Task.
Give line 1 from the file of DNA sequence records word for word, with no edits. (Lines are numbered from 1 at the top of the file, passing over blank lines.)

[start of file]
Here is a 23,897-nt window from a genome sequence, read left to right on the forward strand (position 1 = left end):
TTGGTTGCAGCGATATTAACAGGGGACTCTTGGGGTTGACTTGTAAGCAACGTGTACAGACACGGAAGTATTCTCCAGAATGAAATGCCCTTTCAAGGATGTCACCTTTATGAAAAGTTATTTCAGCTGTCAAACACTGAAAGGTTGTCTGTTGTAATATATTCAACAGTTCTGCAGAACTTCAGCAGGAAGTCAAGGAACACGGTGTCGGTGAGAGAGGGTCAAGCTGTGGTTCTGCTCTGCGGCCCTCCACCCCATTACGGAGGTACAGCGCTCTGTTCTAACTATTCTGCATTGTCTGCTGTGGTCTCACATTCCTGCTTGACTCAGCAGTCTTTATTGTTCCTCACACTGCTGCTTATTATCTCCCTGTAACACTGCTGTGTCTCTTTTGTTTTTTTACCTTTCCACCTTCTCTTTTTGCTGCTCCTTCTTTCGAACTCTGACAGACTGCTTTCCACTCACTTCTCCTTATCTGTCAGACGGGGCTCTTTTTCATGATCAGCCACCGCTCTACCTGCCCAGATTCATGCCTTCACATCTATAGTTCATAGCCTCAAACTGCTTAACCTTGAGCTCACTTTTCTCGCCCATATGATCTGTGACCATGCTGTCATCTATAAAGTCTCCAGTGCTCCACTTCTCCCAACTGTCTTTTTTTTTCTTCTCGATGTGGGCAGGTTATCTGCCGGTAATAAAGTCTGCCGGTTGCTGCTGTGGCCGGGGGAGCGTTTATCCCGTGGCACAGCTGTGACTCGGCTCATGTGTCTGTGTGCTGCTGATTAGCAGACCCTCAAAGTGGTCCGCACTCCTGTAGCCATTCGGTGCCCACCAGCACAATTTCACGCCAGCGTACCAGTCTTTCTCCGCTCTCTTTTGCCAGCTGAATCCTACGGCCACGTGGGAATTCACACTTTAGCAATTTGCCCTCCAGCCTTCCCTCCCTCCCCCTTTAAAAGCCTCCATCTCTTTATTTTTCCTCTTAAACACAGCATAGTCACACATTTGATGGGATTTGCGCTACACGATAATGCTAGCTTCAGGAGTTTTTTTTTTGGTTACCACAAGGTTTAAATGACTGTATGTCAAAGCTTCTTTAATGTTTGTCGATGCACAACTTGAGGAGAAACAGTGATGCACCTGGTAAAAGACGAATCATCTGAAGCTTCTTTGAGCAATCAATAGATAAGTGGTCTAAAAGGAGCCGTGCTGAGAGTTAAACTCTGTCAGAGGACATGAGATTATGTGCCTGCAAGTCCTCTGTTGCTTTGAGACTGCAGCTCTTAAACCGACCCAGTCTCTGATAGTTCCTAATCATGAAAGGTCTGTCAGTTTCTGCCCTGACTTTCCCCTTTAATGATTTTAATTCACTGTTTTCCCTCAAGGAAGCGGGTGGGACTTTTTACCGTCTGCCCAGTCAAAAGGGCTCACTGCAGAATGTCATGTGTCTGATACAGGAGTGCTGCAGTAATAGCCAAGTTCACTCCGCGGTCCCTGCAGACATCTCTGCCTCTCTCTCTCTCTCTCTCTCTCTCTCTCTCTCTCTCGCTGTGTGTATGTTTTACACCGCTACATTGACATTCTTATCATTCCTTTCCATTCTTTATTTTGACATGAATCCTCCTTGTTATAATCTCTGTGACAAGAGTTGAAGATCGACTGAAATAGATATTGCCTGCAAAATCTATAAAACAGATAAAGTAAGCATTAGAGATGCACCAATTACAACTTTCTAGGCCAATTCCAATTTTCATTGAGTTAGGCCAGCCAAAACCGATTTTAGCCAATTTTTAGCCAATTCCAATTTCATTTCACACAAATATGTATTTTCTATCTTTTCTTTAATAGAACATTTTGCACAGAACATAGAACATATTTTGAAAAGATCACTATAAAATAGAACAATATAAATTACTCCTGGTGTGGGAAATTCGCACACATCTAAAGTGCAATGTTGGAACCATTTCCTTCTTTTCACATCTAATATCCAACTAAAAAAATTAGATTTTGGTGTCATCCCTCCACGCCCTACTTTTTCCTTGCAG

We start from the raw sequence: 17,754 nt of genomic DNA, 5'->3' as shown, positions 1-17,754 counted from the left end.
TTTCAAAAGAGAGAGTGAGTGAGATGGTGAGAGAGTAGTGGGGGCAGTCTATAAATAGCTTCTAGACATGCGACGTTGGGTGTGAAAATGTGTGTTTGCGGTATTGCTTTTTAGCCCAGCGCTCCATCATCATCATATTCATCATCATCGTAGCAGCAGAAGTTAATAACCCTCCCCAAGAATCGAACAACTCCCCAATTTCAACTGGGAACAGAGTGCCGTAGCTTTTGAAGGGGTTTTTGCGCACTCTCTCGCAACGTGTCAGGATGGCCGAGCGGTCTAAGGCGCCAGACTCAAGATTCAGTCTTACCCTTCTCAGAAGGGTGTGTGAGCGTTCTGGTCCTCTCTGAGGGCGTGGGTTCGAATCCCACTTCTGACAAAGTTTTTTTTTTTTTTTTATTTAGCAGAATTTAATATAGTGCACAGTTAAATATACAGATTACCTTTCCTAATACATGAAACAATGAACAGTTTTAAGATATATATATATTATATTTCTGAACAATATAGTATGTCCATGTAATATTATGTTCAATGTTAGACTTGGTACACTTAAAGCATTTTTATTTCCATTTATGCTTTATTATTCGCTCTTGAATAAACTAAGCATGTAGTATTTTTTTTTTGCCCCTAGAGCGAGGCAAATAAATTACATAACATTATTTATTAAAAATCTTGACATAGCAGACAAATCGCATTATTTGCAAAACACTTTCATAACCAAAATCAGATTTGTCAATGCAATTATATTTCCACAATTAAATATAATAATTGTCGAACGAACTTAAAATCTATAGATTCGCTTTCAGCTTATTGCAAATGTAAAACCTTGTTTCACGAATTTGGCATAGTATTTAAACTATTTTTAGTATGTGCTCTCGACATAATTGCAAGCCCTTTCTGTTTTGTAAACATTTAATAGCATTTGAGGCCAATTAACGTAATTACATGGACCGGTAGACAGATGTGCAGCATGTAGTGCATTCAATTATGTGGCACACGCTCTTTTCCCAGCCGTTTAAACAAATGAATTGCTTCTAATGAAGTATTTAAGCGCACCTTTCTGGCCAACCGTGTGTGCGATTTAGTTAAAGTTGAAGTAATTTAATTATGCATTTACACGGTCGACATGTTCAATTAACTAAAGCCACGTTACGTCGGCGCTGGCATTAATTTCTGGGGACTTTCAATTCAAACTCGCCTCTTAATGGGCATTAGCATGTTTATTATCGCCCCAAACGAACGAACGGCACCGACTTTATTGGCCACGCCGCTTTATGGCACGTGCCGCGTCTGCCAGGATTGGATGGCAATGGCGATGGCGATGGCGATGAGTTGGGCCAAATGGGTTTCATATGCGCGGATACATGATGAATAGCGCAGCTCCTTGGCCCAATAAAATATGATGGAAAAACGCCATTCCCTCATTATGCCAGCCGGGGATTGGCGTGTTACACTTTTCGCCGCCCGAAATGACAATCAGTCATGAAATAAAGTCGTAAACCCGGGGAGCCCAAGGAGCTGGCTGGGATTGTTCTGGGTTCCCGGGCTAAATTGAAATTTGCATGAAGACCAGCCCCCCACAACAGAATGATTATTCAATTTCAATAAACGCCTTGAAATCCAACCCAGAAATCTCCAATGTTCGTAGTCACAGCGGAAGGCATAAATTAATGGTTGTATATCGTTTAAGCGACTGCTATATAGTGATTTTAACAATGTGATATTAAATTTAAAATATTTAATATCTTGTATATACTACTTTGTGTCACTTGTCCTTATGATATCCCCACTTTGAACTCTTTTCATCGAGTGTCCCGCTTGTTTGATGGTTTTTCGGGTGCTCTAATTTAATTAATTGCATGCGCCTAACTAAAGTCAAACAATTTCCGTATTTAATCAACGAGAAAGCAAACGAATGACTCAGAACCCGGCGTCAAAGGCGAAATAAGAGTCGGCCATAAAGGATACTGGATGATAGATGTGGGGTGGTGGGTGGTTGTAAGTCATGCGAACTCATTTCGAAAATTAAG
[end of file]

Here is a 23,897-nt window from a genome sequence, read left to right on the forward strand (position 1 = left end):